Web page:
AbstractsEarth & Environmental Science

Modelling the Tidal and Sediment Dynamics in Darwin Harbour, Northern Territory, Australia

by Li Li

Institution: University of New South Wales
Department: Physical
Year: 2013
Keywords: Suspended sediment; Numerical modelling; Tides; Tidal asymmetry; Darwin Harbour
Record ID: 1042764
Full text PDF: http://handle.unsw.edu.au/1959.4/53024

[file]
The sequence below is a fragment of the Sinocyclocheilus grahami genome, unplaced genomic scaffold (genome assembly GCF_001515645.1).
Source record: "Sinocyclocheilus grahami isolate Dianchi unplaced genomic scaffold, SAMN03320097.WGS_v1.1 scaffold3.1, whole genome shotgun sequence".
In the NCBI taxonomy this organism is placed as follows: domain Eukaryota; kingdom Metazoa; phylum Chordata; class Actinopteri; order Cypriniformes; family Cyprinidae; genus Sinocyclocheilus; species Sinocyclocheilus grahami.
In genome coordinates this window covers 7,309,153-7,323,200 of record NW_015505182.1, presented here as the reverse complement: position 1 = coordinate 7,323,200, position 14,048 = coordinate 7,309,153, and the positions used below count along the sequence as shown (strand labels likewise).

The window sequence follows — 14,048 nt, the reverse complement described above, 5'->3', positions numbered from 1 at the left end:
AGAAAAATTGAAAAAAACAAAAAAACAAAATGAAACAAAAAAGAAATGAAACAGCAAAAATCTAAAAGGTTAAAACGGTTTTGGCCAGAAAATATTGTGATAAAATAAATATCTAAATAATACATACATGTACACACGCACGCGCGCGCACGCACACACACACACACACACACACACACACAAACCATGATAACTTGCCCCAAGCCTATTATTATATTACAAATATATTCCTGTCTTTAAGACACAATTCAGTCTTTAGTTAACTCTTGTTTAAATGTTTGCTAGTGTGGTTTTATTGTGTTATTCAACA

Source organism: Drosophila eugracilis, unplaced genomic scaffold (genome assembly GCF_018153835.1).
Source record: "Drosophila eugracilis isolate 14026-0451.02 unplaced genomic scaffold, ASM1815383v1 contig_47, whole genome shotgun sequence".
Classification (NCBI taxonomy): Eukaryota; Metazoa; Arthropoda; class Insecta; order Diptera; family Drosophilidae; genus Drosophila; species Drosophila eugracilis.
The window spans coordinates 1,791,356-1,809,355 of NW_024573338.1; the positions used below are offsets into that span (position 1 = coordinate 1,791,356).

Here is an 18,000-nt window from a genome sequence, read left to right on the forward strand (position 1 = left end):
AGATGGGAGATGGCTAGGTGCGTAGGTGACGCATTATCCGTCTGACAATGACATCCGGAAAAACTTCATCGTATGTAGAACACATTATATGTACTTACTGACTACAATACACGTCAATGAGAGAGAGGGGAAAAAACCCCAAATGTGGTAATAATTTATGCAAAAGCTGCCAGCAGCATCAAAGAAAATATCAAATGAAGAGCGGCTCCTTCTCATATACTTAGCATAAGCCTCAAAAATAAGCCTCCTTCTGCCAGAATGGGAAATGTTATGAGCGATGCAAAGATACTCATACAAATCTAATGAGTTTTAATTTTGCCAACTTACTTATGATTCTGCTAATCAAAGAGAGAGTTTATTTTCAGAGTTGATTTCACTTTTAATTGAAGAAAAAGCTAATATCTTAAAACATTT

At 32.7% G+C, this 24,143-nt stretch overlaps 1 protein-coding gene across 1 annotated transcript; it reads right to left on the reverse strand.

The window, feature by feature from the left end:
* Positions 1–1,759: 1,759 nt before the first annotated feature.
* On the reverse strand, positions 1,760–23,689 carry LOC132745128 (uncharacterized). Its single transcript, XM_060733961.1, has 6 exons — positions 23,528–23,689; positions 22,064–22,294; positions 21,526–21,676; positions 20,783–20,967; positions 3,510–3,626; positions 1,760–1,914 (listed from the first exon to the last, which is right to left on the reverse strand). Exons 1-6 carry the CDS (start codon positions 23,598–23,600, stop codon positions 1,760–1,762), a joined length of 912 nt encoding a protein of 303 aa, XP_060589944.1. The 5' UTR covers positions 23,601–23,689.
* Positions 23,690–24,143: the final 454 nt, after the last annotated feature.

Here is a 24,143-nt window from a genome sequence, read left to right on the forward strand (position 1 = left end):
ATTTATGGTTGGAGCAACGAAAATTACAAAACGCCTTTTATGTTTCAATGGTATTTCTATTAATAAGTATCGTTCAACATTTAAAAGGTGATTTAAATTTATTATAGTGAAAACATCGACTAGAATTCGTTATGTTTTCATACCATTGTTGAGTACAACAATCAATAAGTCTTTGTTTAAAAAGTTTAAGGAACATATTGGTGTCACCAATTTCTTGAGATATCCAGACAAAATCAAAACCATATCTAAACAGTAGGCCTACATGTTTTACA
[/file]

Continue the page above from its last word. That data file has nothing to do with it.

The suspended-sediment dynamics in Darwin Harbour, Northern Territory Australia, were investigated using a combination of field measurements and numerical modelling. After analysing the harbour’s geophysical characteristics from the field data and an extensive literature review, a hydrodynamic model for the harbour was built using the Finite Volume Coastal Ocean Model (FVCOM), a model suited to coastal ocean simulation. This model was then coupled in this study to the estuarine suspended-sediment model (ESSed) of Wang (2002) to produce the FVCOM-ESSed model. Both the hydrodynamic and sediment-transport components were calibrated using the field data on sea-surface level, current velocity and suspended-sediment concentration. The sediment-transport model focuses on suspended sediments, with improvements that allow wetting-drying processes, different bathymetry types and a variable thickness of the fine-sediment layer on the harbour bed to be included. The combined hydrodynamic and sediment model provides a reasonable simulation of the tidal and suspended-sediment dynamics in the harbour. Numerical experiments using this model were then designed to determine the effect of the mangrove areas and tidal flats in Darwin Harbour on the tides and tidal asymmetry, and subsequently, on the suspended-sediment dynamics. This study shows that the hydrodynamics of Darwin Harbour are driven mainly by tides, with the effects of wind and rivers small. The M2 tidal component is dominant, with amplitude near Darwin City about 1.9m and phase 249 degrees. Current flow is dominated by the tides. The current, which reaches a maximum speed of about 2.0 ms-1 at the surface of Middle Arm and decreases gradually from the surface to the bottom, is dominated by the M2 tidal current, with an average vertical speed of about 0.4 ms-1 near East Arm Wharf. The water-flow patterns are in accordance with the shoreline, and rectilinear in all three arms. The energetic hydrodynamic regime, together with the availability of erodible sediment on the seabed, determines the variation in suspended-sediment concentration (SSC) in the harbour. Stronger currents induced by the larger tidal ranges during spring tides generate higher bottom SSC values than those during neap tides, as observed in the harbour in November 2012. A turbid zone appears in the outer harbor, with bottom SSC values about 0.1kgm-3 during the spring tides and 0.07kgm-3 during neap tides. The water is less turbid during neap tides than during spring tides; vertical gradients of SSC are formed in the channel during neap tides due to weaker currents. Net sediment transport is seaward in the channel and landward at the entrance to East Arm, dominated by Eulerian advection. Mangrove areas and tidal flats play key roles in modulating the tides and water-flow dynamics of an estuary. Suspended sediments are redistributed as a result of these modulated water dynamics. Removal of the mangrove areas and tidal flats from Darwin Harbour, a possibility due to planned harbour development, would dampen the…